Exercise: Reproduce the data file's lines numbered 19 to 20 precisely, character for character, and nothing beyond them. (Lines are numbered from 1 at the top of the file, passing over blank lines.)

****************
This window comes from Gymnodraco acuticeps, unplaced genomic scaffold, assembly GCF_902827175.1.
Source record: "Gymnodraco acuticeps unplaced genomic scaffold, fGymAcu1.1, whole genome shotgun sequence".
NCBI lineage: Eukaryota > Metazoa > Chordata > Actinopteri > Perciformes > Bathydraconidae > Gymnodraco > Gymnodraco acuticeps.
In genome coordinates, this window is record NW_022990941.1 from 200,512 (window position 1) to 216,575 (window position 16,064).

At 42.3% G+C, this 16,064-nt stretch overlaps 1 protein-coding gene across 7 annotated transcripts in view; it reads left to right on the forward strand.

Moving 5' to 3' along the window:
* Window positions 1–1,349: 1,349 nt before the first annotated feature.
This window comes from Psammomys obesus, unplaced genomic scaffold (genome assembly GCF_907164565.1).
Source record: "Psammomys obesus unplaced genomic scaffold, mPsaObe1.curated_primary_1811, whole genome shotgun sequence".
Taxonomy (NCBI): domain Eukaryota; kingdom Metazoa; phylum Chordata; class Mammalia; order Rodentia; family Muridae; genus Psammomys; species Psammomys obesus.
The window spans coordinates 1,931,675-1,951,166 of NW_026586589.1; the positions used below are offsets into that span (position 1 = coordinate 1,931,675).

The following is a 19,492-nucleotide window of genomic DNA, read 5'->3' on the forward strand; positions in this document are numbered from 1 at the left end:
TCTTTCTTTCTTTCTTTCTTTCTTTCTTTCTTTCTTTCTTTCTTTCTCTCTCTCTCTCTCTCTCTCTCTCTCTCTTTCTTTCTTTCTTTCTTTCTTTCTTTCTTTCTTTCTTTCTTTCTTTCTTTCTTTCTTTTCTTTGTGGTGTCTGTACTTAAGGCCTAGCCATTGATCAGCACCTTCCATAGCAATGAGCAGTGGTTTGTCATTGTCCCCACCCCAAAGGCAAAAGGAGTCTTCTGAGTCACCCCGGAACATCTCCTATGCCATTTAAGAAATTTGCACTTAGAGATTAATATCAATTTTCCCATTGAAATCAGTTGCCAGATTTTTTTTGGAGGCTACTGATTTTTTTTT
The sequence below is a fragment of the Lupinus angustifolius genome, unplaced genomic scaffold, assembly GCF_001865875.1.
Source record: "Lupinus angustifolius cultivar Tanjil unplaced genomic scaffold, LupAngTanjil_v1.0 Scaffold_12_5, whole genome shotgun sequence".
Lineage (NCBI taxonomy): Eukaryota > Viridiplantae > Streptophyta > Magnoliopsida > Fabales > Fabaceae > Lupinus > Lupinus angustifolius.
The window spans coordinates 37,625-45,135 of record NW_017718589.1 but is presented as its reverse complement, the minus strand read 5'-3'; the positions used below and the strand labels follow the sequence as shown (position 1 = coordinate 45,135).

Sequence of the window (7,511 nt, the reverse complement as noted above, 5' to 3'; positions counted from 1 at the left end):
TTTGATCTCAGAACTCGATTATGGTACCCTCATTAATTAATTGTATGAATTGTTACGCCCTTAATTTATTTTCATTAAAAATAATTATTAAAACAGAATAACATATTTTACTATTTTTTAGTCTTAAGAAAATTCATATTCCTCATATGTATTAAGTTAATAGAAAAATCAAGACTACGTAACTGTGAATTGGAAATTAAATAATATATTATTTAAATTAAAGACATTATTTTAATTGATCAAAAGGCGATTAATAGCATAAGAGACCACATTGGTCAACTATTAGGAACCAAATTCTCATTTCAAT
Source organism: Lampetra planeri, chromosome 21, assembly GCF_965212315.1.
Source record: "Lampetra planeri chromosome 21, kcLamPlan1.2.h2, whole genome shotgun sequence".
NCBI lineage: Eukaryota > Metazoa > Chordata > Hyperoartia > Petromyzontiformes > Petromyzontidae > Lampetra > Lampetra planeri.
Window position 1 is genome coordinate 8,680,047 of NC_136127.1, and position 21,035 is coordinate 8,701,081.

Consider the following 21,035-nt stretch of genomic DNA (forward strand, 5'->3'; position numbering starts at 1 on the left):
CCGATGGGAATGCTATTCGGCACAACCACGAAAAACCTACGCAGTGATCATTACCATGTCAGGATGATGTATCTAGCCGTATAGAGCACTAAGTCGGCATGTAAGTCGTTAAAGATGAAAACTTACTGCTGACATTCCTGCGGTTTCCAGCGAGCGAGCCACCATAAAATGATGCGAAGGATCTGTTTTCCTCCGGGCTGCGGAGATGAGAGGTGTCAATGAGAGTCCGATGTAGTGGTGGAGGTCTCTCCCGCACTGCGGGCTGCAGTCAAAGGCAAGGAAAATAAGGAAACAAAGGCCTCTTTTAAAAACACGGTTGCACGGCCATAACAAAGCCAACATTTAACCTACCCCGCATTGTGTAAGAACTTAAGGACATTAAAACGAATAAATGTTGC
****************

TTTGATCTCAGAACTCGATTATGGTACCCTCATTAATTAATTGTATGAATTGTTACGCCCTTAATTTATTTTCATTAAAAATAATTATTAAAACAGAATAACATATTTTACTATTTTTTAGTCTTAAGAAAATTCATATTCCTCATATGTATTAAGTTAATAGAAAAATCAAGACTACGTAACTGTGAATTGGAAATTAAATAATATATTATTTAAATTAAAGACATTATTTTAATTGATCAAAAGGCGATTAATAGCATAAGAGACCACATTGGTCAACTATTAGGAACCAAATTCTCATTTCAAT
Source organism: Lampetra planeri, chromosome 21, assembly GCF_965212315.1.